Efforts to improve energy efficiency in buildings by tightening building envelopes and improving thermal insulation do not address indoor air quality (IAQ) issues or the issue of latent (moisture-related) cooling loads in buildings. Conventional air conditioners are not designed to handle the large ventilation rates needed to provide acceptable IAQ or overcome moisture buildup. The effects of the "sick building syndrome" on public health and productivity and of moisture damage are major incentives to develop energy-efficient space conditioning systems that provide high levels of humidity control.
Desiccants can improve the indoor air quality of all types of buildings. Desiccant cooling systems can be used as stand-alone systems or with conventional air-conditioning. In these systems, a desiccant removes moisture from the air, which releases heat and increases the air temperature. The dry air is cooled using either evaporative cooling or the cooling coils of a conventional air conditioner. The absorbed moisture in the desiccant is then removed (the desiccant is regenerated, or brought back to its original dry state) using thermal energy supplied by natural gas, electricity, waste heat, or the sun. Commercially available desiccants include silica gel, activated alumina, natural and synthetic zeolites, lithium chloride, and synthetic polymers.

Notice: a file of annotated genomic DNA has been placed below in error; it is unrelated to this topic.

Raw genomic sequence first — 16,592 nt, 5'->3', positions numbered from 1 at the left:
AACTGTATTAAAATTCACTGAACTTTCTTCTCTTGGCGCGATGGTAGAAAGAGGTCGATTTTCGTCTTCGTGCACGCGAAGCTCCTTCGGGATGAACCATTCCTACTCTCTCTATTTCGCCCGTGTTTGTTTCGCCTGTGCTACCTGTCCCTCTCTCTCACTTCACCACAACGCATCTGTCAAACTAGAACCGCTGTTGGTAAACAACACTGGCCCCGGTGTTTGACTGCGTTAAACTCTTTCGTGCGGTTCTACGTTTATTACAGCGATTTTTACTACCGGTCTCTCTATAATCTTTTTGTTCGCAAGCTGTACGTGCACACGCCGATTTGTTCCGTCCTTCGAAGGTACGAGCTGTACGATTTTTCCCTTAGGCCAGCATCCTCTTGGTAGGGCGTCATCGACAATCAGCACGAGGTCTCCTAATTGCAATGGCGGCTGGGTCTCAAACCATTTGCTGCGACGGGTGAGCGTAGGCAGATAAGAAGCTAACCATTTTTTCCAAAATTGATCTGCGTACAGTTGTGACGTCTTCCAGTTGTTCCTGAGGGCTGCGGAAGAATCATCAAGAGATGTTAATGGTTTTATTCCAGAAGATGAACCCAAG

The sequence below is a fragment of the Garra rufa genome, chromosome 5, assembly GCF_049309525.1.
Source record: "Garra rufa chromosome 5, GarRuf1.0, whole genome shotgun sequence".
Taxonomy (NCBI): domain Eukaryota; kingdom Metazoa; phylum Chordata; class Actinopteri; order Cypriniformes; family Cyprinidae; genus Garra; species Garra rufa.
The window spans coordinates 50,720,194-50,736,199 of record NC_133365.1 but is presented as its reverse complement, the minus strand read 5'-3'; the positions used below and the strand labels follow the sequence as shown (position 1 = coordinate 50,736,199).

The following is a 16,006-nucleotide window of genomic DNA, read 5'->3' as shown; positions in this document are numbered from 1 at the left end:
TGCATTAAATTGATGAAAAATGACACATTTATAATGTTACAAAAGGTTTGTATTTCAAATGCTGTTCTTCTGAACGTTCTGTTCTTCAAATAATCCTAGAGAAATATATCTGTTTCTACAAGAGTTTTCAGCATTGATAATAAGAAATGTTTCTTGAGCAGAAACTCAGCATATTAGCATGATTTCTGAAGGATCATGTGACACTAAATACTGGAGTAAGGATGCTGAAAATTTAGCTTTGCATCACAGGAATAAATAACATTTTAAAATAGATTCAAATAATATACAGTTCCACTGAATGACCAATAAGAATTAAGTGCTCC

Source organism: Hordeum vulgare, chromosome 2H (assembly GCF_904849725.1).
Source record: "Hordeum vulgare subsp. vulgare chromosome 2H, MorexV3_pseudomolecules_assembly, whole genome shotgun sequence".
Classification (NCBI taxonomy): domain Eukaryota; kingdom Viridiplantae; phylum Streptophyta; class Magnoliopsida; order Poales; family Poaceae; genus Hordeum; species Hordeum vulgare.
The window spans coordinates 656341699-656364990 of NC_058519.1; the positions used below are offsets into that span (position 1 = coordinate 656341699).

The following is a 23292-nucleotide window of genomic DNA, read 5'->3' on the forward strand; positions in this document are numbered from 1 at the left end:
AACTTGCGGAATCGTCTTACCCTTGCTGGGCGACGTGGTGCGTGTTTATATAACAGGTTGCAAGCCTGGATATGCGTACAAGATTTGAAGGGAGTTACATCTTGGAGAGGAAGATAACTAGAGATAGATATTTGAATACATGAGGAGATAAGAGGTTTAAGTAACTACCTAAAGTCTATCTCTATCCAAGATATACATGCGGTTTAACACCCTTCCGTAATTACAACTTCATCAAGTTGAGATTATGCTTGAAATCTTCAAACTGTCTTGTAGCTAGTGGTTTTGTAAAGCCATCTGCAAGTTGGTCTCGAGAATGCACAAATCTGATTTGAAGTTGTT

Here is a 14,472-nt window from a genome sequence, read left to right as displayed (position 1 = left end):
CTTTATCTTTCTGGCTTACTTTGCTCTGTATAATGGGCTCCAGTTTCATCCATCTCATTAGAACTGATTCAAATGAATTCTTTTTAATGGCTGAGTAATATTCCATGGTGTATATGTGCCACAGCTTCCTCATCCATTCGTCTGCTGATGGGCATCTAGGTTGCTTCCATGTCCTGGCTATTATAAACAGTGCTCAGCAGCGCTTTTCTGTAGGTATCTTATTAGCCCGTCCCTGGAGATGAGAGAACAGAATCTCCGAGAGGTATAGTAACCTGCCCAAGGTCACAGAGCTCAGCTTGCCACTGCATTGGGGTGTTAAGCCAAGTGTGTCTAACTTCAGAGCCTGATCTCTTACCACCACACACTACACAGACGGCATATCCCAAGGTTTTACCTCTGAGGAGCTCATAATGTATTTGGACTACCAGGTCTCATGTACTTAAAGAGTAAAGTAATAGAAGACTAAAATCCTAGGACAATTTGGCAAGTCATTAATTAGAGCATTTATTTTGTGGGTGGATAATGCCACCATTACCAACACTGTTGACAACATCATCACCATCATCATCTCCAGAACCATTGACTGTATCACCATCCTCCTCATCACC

Desiccant systems can supplement conventional air conditioners, reducing the need for vapor-compression systems to operate for long cycles and at low temperatures in order to handle temperature and humidity. By working together, conventional cooling systems and desiccant systems can tackle the temperature and humidity loads separately and more efficiently. Heating, ventilating, and air conditioning engineers can then reduce compressor size and eliminate excess chiller capacity.
Desiccant technologies have numerous current and potential applications. For example:
Currently, KING-DESICCANT® is conducting desiccant research and development in the following areas: